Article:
Conflicts of interest (COI) in health and medicine have been the source of considerable public and professional debate. Much of this debate has focused on financial, rather than non-financial COI, which is a significant lacuna because non-financial COI can be just as influential as financial COI. In an effort to explore the nature and effects of non-financial, as well as financial COI, we conducted semi-structured interviews with eleven Australian medical professionals regarding their experiences of, and attitudes towards, COI. We found that this group of medical professionals saw non-financial interests—most notably the pursuit of status and respect and the avoidance of stigma—as potentially conflicting with other important interests (such as patient care).
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The term “pharmaceutical industry” in this paper is used to refer to both the pharmaceutical and medical device industries.
There is a close relationship between the concept of non-financial COI and “motivation.” This is because interests are inevitably both motivated (e.g. one might be motivated to hold a particular belief by the fact that one belongs to a particular political organization with which one identifies strongly) and, in turn, motivate other attitudes and behaviours (e.g. one’s desire to preserve life based on a belief in its sanctity would motivate anti-abortion attitudes and corresponding actions). These motivations are, however, often unconscious and are difficult (if not impossible) to assess. Furthermore, it is not motivations but rather interests and their effects that matter when it comes to COI.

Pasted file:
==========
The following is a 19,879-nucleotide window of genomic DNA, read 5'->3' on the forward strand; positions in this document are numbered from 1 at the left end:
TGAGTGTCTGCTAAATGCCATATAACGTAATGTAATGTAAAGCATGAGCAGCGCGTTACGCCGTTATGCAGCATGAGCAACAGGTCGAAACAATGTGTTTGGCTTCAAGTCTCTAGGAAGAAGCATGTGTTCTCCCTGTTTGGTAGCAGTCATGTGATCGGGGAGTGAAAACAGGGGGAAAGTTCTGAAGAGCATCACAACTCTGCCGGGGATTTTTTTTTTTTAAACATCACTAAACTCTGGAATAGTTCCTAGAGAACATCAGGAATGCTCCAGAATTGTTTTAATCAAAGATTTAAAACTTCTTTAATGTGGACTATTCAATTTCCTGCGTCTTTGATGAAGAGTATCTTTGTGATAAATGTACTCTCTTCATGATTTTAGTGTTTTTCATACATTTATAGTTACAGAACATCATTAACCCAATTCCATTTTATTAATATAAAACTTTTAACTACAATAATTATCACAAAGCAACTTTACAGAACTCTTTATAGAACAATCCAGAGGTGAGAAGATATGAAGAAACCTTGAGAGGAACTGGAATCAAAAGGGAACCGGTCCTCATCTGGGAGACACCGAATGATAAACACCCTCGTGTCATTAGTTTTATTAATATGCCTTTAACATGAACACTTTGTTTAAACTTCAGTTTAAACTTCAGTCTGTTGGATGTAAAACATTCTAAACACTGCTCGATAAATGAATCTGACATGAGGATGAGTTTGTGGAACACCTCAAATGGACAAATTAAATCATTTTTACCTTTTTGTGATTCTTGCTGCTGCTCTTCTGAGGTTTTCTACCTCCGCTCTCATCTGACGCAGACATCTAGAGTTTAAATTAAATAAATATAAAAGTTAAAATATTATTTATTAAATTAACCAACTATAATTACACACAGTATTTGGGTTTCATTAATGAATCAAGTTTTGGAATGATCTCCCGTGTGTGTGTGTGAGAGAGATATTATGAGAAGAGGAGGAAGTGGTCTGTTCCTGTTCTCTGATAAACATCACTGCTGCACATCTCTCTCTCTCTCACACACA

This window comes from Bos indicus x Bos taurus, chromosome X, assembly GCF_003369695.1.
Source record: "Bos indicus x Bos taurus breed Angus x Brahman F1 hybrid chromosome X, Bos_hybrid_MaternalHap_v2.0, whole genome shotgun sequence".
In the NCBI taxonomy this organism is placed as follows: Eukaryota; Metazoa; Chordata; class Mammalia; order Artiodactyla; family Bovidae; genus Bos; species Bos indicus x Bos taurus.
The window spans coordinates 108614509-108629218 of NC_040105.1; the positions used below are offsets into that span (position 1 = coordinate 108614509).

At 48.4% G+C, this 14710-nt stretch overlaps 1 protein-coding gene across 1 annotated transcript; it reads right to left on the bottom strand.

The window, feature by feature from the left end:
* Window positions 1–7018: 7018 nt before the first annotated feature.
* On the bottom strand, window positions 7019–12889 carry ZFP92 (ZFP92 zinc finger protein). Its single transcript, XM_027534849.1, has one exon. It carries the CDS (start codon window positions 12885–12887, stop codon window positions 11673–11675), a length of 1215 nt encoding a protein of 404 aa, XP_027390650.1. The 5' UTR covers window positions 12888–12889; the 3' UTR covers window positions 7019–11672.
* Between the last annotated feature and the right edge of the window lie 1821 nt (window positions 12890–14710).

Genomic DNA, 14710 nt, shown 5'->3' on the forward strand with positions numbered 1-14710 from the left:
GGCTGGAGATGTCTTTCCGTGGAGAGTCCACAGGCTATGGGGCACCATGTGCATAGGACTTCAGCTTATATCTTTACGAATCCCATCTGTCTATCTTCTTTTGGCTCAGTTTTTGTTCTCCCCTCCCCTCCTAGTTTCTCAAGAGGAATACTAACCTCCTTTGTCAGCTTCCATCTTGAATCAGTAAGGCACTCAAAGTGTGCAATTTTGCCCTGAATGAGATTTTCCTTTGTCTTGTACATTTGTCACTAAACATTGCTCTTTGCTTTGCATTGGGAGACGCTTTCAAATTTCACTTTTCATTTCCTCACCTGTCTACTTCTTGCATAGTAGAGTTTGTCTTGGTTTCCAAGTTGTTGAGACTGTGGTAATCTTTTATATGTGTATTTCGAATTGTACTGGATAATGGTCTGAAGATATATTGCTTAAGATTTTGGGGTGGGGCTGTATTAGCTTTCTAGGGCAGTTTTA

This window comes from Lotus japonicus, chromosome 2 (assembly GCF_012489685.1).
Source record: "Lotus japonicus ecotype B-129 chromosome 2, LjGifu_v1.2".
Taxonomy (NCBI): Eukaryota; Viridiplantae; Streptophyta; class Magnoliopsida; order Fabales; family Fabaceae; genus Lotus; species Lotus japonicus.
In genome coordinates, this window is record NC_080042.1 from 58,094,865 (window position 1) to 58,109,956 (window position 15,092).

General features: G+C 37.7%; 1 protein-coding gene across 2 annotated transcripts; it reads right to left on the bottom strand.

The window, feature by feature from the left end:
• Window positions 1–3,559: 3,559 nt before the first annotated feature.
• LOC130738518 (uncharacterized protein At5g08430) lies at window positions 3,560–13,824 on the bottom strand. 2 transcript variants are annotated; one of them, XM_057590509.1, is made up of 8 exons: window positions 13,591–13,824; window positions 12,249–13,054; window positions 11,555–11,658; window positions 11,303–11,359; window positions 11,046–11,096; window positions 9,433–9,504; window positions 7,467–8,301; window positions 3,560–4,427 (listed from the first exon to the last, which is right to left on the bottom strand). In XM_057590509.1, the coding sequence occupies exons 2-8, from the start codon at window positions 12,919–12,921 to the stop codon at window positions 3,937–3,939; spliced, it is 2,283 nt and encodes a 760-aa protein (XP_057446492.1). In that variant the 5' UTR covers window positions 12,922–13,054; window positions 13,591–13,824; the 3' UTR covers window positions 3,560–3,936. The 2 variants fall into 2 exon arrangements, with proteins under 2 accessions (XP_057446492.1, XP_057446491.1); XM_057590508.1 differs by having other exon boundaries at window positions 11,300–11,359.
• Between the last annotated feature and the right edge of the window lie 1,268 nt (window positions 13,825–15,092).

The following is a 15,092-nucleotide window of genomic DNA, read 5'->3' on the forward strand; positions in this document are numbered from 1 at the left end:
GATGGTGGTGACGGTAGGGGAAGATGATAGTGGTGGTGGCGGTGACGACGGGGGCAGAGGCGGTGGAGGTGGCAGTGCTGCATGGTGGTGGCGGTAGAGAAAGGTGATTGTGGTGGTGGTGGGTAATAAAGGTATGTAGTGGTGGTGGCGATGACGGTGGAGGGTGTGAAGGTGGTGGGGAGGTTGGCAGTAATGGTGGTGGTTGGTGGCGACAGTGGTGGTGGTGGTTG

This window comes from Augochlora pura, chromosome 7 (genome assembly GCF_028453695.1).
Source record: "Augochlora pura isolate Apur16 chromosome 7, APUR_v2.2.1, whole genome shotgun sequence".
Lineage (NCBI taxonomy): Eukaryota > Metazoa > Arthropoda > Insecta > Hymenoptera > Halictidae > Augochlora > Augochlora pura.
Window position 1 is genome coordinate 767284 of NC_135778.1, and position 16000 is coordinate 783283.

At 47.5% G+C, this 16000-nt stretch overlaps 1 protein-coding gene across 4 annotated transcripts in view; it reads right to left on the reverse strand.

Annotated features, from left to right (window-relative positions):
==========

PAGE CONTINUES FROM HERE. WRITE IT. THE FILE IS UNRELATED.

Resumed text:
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Wiersma, M., Kerridge, I. & Lipworth, W. Status, Respect, and Stigma: A Qualitative Study of Non-financial Interests in Medicine. Bioethical Inquiry 17, 203–216 (2020). https://doi.org/10.1007/s11673-020-09970-1
- Qualitative research
- Non-financial conflicts of interest